Leading the renovation effort is The Potosi Brewery Foundation, headed by attorney Steve Vogelsberg. "The brewery was a cornerstone of the community for 120 years," Vogelsberg said. "Brewing beer was in the family for people in the town."
Vogelsberg said that Potosi Brewery collectibles bring top prices among collectors on the internet and at shows, so the museum seems to be a good fit.
Fiorenza also is a major booster of the project. "The plans we have for this area are going to have a dramatic impact. We like to say in southwest Wisconsin that the rest of the state thinks it drops off the face of the earth at Monroe. This area has so much to offer."
The museum could add $3-to-$4 million annually in tourism and other revenue to the area, and create 50 jobs. "That's almost like when the brewery was actually producing beer," Fiorenza said.
Fiorenza said he believes Potosi was picked for the national museum because its plans were developed beyond those of St. Louis and Milwaukee, and the small town could move "with much less complication."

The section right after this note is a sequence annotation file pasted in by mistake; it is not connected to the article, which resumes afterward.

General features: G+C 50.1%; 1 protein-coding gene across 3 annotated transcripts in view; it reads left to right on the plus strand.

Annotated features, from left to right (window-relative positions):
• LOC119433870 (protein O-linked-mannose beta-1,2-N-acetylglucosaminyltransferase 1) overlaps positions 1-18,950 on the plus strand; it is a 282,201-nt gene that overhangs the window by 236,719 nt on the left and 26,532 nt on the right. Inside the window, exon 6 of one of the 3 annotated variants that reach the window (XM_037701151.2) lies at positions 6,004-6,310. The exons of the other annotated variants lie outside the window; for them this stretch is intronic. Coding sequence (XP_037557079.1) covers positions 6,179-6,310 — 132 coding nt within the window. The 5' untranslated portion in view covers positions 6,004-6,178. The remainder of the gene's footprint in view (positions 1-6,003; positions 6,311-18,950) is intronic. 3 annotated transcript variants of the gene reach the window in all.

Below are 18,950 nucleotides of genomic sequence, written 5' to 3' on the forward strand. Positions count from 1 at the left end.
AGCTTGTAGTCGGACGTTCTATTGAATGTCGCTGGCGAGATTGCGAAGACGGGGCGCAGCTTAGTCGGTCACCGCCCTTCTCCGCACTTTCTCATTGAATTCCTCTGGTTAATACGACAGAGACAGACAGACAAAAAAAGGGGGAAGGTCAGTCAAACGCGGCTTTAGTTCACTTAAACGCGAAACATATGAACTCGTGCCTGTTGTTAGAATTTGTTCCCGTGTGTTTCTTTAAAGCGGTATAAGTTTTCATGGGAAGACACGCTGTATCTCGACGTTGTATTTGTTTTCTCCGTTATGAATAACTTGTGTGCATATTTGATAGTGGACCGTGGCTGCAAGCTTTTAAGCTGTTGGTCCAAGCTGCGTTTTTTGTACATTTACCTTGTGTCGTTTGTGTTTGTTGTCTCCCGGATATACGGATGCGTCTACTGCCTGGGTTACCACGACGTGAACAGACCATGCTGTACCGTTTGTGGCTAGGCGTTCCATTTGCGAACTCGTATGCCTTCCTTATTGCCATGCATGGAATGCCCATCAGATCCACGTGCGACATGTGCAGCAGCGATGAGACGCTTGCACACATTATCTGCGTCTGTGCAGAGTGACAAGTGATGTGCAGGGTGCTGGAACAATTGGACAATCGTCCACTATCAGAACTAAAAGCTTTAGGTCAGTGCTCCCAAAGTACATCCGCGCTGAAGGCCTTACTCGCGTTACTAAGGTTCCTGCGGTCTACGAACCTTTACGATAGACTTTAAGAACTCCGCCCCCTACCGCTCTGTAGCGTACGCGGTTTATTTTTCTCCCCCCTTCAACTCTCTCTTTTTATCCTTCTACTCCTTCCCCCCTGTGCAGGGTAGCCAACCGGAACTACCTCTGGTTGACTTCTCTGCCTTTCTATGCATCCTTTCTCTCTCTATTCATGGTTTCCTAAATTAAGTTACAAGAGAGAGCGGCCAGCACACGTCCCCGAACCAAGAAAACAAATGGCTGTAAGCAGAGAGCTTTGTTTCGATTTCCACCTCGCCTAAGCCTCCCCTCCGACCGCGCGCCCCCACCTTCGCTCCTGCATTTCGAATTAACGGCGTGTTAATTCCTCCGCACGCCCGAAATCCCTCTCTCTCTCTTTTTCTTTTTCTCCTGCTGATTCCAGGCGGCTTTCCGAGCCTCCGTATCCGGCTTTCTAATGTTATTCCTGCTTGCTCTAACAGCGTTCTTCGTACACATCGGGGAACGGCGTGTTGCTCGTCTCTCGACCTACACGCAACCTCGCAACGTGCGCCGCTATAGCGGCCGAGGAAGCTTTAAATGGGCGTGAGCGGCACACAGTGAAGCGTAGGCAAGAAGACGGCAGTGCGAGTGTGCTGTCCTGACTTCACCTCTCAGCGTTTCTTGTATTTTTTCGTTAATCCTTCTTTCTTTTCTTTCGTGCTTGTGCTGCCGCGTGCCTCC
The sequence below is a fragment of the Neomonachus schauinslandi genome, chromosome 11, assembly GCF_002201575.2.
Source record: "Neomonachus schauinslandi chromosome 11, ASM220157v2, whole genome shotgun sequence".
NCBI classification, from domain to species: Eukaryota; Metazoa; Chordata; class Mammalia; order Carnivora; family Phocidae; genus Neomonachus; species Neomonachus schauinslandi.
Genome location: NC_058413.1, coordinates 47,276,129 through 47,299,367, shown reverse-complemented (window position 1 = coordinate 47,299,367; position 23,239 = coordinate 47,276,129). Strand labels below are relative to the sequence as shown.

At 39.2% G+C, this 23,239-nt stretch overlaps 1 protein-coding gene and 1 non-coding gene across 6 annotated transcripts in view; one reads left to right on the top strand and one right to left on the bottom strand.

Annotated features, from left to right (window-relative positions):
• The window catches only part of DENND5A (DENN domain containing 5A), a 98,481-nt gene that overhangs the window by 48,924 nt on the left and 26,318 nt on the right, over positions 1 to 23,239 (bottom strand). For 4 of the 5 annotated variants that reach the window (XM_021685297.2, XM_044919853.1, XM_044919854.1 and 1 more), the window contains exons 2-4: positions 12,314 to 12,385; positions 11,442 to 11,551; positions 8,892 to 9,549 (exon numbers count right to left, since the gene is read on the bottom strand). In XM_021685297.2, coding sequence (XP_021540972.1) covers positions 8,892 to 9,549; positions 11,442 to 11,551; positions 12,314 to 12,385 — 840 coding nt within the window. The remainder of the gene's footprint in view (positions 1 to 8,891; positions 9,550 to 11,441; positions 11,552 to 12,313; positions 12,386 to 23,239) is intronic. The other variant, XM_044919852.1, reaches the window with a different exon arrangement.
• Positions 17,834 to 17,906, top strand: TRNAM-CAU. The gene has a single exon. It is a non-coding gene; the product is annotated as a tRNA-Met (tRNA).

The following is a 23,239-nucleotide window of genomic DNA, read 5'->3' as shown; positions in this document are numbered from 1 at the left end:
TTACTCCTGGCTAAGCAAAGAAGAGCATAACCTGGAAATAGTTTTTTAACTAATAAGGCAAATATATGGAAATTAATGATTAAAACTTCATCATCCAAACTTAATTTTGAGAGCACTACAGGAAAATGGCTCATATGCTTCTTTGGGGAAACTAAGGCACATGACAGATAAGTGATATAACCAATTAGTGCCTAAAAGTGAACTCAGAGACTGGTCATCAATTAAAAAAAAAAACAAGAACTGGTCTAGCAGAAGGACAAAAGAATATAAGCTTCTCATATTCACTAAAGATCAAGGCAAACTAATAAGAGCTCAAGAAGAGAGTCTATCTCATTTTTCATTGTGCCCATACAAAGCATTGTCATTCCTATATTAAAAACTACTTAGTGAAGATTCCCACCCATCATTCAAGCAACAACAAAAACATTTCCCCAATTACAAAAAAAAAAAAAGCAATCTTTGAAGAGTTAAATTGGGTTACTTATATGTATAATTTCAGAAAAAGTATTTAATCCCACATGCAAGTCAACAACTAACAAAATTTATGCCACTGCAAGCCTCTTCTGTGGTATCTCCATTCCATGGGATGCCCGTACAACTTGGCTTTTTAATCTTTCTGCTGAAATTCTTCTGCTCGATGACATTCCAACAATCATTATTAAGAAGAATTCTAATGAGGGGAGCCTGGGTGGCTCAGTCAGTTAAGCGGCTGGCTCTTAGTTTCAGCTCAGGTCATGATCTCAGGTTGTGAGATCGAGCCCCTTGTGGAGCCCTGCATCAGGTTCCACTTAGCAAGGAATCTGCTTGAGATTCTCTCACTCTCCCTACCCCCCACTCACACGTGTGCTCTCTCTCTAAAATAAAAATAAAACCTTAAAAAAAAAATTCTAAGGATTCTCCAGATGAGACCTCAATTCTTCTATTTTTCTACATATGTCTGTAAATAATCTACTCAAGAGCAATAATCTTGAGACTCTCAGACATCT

"I think we offered the space, the freedom and flexibility to the group to put the kind of museum they were looking for," he said. "This facility will have a library, with books on brewing history, an area for restoration of artifacts and everything a national museum should have."
On Aug. 9 of this year, the Foundation board and ABA formally signed a 50-year agreement for the museum project.
Potosi Brewery once rivaled any in the country. Founded by Gabriel Hall in 1852, the brewery first pumped out about 4,000 barrels in a year, but reached 75,000 barrels to become the fifth largest brewery in Wisconsin. The Potosi suds were marketed under a variety of labels throughout the Midwest and eventually all the way to the West Coast.
Those labels included Alpine Lager Beer, Potosi Pilsener, Good Old Potosi Beer, Kellers Holiday Beer, Augsburger, Bohemian Club, Garten Brau and others.